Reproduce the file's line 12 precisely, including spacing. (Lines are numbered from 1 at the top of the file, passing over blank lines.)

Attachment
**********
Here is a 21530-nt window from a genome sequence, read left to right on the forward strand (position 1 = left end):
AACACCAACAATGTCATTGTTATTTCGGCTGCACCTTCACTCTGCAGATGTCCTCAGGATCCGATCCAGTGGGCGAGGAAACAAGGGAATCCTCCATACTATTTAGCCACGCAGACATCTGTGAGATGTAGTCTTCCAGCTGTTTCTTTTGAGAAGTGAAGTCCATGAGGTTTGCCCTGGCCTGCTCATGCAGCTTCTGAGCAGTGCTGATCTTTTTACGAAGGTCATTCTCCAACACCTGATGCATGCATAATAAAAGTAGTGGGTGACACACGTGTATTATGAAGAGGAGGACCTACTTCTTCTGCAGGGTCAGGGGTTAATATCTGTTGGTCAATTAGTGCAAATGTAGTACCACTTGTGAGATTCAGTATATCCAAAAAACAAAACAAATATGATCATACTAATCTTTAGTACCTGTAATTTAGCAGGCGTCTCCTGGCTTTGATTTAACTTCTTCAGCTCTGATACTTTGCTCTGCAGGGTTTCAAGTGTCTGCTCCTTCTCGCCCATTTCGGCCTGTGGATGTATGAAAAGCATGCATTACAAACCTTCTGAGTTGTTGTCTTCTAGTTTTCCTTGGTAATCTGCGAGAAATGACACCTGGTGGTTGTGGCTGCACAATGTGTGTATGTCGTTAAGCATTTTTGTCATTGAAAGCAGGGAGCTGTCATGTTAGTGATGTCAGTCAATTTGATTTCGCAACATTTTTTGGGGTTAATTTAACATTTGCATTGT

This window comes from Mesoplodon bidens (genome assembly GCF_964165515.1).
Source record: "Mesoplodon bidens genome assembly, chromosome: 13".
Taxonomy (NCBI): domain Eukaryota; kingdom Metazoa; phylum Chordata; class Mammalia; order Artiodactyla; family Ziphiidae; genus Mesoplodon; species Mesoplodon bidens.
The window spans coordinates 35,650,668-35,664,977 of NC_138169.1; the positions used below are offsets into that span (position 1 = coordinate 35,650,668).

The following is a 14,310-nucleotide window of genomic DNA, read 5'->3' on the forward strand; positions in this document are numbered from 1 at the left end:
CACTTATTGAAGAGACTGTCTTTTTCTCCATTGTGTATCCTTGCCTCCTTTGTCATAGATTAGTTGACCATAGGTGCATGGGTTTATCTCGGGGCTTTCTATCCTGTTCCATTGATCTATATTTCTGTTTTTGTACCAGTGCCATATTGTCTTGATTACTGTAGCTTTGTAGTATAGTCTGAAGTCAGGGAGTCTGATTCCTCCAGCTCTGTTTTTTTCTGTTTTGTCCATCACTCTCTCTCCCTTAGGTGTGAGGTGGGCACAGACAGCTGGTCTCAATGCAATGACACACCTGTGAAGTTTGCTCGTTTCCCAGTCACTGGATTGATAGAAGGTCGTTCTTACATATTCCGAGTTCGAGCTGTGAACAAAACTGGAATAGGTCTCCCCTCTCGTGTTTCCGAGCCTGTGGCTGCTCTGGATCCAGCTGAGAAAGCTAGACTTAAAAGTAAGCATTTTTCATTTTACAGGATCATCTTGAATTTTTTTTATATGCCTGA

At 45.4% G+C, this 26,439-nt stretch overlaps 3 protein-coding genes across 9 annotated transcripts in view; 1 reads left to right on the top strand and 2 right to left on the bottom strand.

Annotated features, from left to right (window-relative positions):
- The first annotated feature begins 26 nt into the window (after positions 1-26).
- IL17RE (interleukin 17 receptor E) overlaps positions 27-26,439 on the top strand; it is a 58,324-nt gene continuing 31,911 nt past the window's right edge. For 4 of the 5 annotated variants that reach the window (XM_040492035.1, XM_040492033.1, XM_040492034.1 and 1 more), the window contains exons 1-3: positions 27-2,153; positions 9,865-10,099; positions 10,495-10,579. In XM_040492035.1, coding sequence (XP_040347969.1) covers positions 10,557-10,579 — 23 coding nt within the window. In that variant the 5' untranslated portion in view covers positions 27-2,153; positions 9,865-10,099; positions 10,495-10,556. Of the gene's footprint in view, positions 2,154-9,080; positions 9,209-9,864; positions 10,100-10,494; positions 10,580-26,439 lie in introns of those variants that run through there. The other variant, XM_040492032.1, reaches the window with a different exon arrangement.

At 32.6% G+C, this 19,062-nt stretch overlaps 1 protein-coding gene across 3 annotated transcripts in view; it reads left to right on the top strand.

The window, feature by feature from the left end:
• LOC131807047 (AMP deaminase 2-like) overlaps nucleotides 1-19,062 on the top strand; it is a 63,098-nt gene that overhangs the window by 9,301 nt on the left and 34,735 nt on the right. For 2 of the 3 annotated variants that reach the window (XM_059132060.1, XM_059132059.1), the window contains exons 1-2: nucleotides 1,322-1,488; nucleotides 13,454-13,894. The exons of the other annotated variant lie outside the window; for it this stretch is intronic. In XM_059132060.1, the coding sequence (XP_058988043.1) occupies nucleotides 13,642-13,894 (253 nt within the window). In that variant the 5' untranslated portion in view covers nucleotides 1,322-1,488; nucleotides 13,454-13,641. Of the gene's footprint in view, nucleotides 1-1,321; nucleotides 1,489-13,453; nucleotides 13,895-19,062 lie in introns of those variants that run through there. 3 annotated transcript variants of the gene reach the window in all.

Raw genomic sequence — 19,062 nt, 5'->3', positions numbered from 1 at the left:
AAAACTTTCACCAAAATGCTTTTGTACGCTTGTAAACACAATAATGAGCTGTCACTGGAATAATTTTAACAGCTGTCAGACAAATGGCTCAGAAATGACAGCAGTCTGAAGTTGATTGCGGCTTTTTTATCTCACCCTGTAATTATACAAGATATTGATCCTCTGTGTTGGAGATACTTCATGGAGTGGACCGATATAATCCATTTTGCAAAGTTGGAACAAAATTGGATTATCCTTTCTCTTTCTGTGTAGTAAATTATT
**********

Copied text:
- IL17RE (interleukin 17 receptor E) overlaps positions 27-26,439 on the top strand; it is a 58,324-nt gene continuing 31,911 nt past the window's right edge. For 4 of the 5 annotated variants that reach the window (XM_040492035.1, XM_040492033.1, XM_040492034.1 and 1 more), the window contains exons 1-3: positions 27-2,153; positions 9,865-10,099; positions 10,495-10,579. In XM_040492035.1, coding sequence (XP_040347969.1) covers positions 10,557-10,579 — 23 coding nt within the window. In that variant the 5' untranslated portion in view covers positions 27-2,153; positions 9,865-10,099; positions 10,495-10,556. Of the gene's footprint in view, positions 2,154-9,080; positions 9,209-9,864; positions 10,100-10,494; positions 10,580-26,439 lie in introns of those variants that run through there. The other variant, XM_040492032.1, reaches the window with a different exon arrangement.